The Adelaide Park Lands and Historic Layout is also significant for its association with Colonel William Light who is credited with the Adelaide Plan and its physical expression in the form of the Adelaide Park Lands and City Layout.
A Events, Processes
The Adelaide Park Lands and City Layout is the physical expression of the 1837 Adelaide Plan designed and laid out by Colonel William Light. It has endured as a recognisable historical layout for over 170 years retaining the key elements of the plan; encompassing the layout of the two major city areas separated by the Torrens River, the encircling Park Lands, the six town squares, all the gardens within the Park Lands, and the grid pattern of major and minor roads. It is substantially intact and reflects Light's design intentions with high integrity.
The Adelaide Park Lands and City Layout is of outstanding importance because it signifies a turning point in the settlement of Australia. It was the first place in Australia to be planned and developed by free settlers, not as a penal settlement or military outpost. The colony of South Australia was established by incorporation as a commercial venture supported by the British Government, based on Edward Wakefield's theory of systematic colonisation. To be commercially successful, there needed to be contained settlement to avoid speculative land sales and this settlement needed to be designed and planned to attract free settlers and to provide them with security of land tenure. The city layout with its grid plan expedited the process of land survey enabling both rapid settlement of land and certainty of title. The wide streets and abundant open spaces provided amenity while the surrounding park lands ensured a defined town boundary. These elements are discernable today.
Adelaide Park Lands is also significant for the longevity of its protection and conservation. The Adelaide Municipal Corporation Act (1840) established the city council as the ‘conservators’ of the city and parklands. The establishment of the Park Lands Preservation Society in 1903, along with successive community organisations marks a continuing pattern in safeguarding the significance of the Park Lands for the Adelaide community.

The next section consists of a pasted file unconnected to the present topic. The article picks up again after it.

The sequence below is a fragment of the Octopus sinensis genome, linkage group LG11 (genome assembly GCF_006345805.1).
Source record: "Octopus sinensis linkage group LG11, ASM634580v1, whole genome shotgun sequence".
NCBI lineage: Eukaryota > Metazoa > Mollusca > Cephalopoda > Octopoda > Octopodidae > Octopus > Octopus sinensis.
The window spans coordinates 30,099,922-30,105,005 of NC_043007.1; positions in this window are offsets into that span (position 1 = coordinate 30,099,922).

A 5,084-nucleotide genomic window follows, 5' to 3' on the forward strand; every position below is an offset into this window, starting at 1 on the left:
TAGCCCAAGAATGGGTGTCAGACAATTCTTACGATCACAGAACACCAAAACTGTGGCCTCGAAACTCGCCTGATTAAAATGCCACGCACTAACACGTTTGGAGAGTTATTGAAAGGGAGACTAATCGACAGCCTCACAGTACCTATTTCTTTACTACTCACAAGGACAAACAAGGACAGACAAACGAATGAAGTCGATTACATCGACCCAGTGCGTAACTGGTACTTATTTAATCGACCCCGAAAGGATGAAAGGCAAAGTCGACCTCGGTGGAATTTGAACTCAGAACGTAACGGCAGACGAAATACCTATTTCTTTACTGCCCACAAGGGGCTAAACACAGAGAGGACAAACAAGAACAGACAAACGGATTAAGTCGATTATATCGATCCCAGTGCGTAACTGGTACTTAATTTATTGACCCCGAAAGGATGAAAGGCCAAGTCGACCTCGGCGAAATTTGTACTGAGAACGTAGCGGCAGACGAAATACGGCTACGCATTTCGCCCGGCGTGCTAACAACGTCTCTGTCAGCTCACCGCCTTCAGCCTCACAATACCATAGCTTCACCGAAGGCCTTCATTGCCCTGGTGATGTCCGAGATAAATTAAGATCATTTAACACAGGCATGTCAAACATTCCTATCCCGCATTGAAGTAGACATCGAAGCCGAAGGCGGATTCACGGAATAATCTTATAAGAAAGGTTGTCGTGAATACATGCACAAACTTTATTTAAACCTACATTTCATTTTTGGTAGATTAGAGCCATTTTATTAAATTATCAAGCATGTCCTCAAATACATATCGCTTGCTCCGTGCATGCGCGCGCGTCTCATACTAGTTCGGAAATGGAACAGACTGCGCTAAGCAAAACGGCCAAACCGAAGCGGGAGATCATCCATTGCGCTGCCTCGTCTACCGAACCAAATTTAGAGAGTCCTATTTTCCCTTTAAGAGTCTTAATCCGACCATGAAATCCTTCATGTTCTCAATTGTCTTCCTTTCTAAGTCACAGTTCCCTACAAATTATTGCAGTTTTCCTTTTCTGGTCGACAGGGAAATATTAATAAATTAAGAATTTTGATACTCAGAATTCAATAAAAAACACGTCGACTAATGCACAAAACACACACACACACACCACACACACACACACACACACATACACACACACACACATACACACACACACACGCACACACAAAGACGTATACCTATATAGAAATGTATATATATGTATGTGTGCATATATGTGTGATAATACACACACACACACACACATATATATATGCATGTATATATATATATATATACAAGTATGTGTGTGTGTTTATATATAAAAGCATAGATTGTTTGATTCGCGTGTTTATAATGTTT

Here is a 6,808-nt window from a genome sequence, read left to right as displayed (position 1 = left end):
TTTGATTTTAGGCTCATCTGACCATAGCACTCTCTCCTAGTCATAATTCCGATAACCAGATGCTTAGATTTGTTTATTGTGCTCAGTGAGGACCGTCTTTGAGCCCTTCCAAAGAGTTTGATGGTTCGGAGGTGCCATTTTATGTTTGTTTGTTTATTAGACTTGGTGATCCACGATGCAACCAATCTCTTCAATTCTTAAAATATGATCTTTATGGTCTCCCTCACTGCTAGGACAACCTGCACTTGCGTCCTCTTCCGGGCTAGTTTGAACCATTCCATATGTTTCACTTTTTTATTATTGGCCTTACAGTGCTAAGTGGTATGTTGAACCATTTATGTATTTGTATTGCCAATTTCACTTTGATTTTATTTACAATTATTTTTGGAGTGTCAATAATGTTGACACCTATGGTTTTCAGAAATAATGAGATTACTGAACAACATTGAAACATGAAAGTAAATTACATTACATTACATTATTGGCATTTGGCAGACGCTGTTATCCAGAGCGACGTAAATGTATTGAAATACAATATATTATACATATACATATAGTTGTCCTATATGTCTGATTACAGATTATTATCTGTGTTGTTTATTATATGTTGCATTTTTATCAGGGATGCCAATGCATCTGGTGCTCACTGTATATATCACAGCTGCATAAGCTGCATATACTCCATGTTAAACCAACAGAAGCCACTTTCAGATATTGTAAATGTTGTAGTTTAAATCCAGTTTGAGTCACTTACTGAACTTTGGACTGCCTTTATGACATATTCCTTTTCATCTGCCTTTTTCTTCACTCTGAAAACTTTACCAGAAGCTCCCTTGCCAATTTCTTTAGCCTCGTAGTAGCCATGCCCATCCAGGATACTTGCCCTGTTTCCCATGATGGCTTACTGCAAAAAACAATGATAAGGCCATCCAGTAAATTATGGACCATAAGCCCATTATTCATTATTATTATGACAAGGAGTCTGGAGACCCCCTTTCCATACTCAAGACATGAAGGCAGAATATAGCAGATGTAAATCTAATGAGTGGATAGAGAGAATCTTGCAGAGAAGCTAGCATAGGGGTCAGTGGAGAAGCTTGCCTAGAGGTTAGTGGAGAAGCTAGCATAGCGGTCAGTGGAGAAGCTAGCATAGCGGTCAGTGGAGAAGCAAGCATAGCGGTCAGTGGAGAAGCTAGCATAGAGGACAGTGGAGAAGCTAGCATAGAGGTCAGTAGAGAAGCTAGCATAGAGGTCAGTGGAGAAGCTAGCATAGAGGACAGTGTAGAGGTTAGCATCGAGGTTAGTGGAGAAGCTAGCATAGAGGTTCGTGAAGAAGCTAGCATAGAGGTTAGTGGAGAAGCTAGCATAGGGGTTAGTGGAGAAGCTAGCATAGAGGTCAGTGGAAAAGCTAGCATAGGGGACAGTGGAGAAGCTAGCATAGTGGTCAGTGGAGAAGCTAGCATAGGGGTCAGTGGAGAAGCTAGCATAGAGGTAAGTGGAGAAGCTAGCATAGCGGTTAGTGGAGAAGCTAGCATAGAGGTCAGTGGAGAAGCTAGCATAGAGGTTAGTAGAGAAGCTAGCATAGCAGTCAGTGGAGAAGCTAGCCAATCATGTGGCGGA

The Adelaide Plan was highly influential as a model for planning other towns in Australia and overseas. It is acknowledged by town planners and historians as a major influence on the Garden City Planning movement one of the most important urban planning initiatives.
The Adelaide Park Lands and City Layout is rare as the most complete example of nineteenth century colonial planning where planning and survey were undertaken prior to settlement. The historical layout as conceived in the 1837 Adelaide Plan remains clearly legible today. The place is also the only Australian capital city to be completely enclosed by parklands and is the most extensive and substantially intact nineteenth century park lands in Australia.
D Principal characteristics of a class of places
Adelaide Park Lands and City Layout is an exemplar of a nineteenth century planned urban centre. It demonstrates the principal characteristics of a nineteenth century city including a defined boundary, streets in a gridded pattern, wide streets, public squares, spacious rectangular blocks and expansive public open space for commons and public domains. The expression of these features with their generous open space reflects the early theories and ideas of the Garden City movement of an urban area set in publicly accessible open space.
F Creative or technical achievement
Adelaide Park Lands and City Layout is regarded throughout Australia and the world as a masterwork of urban design. Elements of the Adelaide Plan that contribute to the design excellence are the use of the encircling park lands to define the boundary of the development of the city and to provide for health, public access and recreation thereby meeting both economic and social requirements. Designing the city layout to respond to the topography was highly innovative for its time with the northern sections of the city located and angled to take advantage of the rising ground while retaining the Torrens River as a feature within the parklands. The judicious siting and wide streets maximised views and vistas through the city and Park Lands and from the city to the Adelaide Hills. Light's planning innovation is supported by substantial historical documentation.
The formal organisation, delineation and dedication of the Park Lands space was also pioneering.
The creativity of the city and parkland design is clearly legible in the contemporary landscape viewed from the air or from the Adelaide Hills. The civic design of Adelaide was used as a model for founding many other towns in Australia and New Zealand and it is cited in later seminal Garden City planning texts including GardenCities of Tomorrow by Ebenezer Howard.
G Social value
The Adelaide Park Lands has outstanding social value to South Australians who see them as fundamental to the character and ambience of the city.
The present Adelaide Parklands Preservation Society is the latest in a long history of community groups dedicated to protecting the Adelaide Park Lands. These have included the Park Lands Defence Association (1869-87), the Park Lands Preservation League (1903, 1948) and the National Trust of South Australia. The longevity of the involvement of community groups in the protection and safeguarding of Australian park lands is exceptional.
H Significant people
Colonel William Light is most famously associated with the plan of Adelaide. He bore the ultimate responsibility, as recorded in his surviving publications and letters.
Historic Themes: Group: 03 Developing local, regional and national economies
Themes: 03.03 Surveying the continent
Sub-Themes: 03.03.05 Laying out boundaries
Group: 04 Building settlements, towns and cities
Themes: 04.01 Planning urban settlements